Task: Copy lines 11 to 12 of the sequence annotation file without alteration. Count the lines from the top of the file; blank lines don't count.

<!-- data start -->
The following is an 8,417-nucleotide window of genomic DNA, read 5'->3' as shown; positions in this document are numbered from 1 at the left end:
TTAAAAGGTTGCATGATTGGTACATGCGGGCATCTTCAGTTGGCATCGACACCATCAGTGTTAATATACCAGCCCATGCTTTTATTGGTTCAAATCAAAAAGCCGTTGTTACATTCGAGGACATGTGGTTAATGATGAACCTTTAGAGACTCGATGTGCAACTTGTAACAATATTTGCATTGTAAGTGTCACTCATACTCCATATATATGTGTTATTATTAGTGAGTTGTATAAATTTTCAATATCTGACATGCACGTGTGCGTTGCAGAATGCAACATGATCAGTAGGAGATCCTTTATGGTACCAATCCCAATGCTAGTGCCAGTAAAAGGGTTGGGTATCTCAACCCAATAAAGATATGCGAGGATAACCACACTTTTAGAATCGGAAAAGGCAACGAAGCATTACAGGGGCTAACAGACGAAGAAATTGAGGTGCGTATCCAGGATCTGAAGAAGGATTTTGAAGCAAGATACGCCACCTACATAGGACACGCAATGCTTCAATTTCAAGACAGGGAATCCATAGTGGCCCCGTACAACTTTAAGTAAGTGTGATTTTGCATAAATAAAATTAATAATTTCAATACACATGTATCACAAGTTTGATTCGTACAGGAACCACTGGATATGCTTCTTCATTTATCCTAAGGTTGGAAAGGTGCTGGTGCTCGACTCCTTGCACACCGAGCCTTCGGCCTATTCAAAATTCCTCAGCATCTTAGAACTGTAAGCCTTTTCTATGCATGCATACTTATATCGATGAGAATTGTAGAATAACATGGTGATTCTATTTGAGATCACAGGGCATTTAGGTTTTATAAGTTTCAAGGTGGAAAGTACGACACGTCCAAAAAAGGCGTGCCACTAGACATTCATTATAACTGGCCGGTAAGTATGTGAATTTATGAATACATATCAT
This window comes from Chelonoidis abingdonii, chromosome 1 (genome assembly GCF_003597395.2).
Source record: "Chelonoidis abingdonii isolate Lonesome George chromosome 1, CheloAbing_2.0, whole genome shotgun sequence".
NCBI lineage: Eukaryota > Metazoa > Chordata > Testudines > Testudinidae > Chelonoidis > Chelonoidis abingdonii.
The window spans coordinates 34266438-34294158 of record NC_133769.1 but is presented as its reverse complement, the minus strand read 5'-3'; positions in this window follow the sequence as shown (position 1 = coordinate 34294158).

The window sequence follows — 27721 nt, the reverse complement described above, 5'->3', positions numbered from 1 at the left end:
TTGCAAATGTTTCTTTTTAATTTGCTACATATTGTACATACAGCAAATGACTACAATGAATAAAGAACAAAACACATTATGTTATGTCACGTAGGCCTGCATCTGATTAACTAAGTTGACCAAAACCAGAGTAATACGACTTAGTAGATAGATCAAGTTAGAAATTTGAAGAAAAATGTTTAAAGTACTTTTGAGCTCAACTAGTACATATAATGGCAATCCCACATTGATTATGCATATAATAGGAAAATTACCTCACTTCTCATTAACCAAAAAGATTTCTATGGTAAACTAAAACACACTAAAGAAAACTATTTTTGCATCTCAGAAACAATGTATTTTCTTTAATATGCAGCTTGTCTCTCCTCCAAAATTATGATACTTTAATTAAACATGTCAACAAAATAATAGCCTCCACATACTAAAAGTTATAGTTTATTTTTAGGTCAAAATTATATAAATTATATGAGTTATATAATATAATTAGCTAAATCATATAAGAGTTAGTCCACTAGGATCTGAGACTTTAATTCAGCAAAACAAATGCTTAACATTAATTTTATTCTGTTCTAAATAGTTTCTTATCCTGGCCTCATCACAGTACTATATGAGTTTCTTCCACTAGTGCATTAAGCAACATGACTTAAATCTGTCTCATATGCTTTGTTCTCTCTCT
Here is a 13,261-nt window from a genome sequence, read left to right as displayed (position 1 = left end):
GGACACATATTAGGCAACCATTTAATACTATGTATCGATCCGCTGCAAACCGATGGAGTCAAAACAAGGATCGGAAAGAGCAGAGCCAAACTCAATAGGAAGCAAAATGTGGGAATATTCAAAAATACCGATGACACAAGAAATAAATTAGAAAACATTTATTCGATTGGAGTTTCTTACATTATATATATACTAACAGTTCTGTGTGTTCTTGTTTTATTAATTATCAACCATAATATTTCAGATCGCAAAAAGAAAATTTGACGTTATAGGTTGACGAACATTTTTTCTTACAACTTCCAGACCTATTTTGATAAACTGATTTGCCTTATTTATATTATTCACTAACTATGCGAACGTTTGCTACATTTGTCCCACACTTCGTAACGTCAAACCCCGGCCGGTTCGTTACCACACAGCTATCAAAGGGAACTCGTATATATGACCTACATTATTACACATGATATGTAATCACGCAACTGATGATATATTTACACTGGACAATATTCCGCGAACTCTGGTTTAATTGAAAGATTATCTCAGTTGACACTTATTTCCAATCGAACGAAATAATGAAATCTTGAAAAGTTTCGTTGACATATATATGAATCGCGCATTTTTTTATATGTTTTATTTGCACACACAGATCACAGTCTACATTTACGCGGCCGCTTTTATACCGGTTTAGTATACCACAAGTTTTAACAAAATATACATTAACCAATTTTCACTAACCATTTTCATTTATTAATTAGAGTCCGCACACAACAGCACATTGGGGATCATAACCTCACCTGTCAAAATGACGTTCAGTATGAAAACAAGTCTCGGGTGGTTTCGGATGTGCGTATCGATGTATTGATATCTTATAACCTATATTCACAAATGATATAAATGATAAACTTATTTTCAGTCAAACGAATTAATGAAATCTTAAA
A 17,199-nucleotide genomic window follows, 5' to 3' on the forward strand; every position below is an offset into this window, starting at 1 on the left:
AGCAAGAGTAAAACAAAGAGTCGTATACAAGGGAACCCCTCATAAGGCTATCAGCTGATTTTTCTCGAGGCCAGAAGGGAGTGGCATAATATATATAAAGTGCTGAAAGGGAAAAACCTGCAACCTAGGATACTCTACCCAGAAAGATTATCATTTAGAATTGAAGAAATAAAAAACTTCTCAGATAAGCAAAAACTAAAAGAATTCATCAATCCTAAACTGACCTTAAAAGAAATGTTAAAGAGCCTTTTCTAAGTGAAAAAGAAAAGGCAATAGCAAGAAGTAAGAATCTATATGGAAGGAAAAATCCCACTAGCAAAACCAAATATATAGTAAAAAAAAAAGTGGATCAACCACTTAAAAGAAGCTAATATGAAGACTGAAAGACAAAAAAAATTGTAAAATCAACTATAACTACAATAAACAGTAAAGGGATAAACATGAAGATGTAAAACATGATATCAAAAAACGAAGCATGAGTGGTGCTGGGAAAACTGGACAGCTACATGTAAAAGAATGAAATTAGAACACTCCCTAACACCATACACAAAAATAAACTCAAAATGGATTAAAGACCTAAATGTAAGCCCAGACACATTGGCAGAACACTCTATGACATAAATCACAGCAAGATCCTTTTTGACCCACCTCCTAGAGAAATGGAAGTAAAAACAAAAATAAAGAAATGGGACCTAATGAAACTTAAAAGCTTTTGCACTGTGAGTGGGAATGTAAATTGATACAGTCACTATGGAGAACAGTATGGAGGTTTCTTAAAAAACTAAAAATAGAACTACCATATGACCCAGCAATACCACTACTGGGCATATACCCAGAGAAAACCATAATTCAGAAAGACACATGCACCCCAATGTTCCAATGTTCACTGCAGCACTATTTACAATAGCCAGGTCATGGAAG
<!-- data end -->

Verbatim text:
A 17,199-nucleotide genomic window follows, 5' to 3' on the forward strand; every position below is an offset into this window, starting at 1 on the left:
AGCAAGAGTAAAACAAAGAGTCGTATACAAGGGAACCCCTCATAAGGCTATCAGCTGATTTTTCTCGAGGCCAGAAGGGAGTGGCATAATATATATAAAGTGCTGAAAGGGAAAAACCTGCAACCTAGGATACTCTACCCAGAAAGATTATCATTTAGAATTGAAGAAATAAAAAACTTCTCAGATAAGCAAAAACTAAAAGAATTCATCAATCCTAAACTGACCTTAAAAGAAATGTTAAAGAGCCTTTTCTAAGTGAAAAAGAAAAGGCAATAGCAAGAAGTAAGAATCTATATGGAAGGAAAAATCCCACTAGCAAAACCAAATATATAGTAAAAAAAAAAGTGGATCAACCACTTAAAAGAAGCTAATATGAAGACTGAAAGACAAAAAAAATTGTAAAATCAACTATAACTACAATAAACAGTAAAGGGATAAACATGAAGATGTAAAACATGATATCAAAAAACGAAGCATGAGTGGTGCTGGGAAAACTGGACAGCTACATGTAAAAGAATGAAATTAGAACACTCCCTAACACCATACACAAAAATAAACTCAAAATGGATTAAAGACCTAAATGTAAGCCCAGACACATTGGCAGAACACTCTATGACATAAATCACAGCAAGATCCTTTTTGACCCACCTCCTAGAGAAATGGAAGTAAAAACAAAAATAAAGAAATGGGACCTAATGAAACTTAAAAGCTTTTGCACTGTGAGTGGGAATGTAAATTGATACAGTCACTATGGAGAACAGTATGGAGGTTTCTTAAAAAACTAAAAATAGAACTACCATATGACCCAGCAATACCACTACTGGGCATATACCCAGAGAAAACCATAATTCAGAAAGACACATGCACCCCAATGTTCCAATGTTCACTGCAGCACTATTTACAATAGCCAGGTCATGGAAG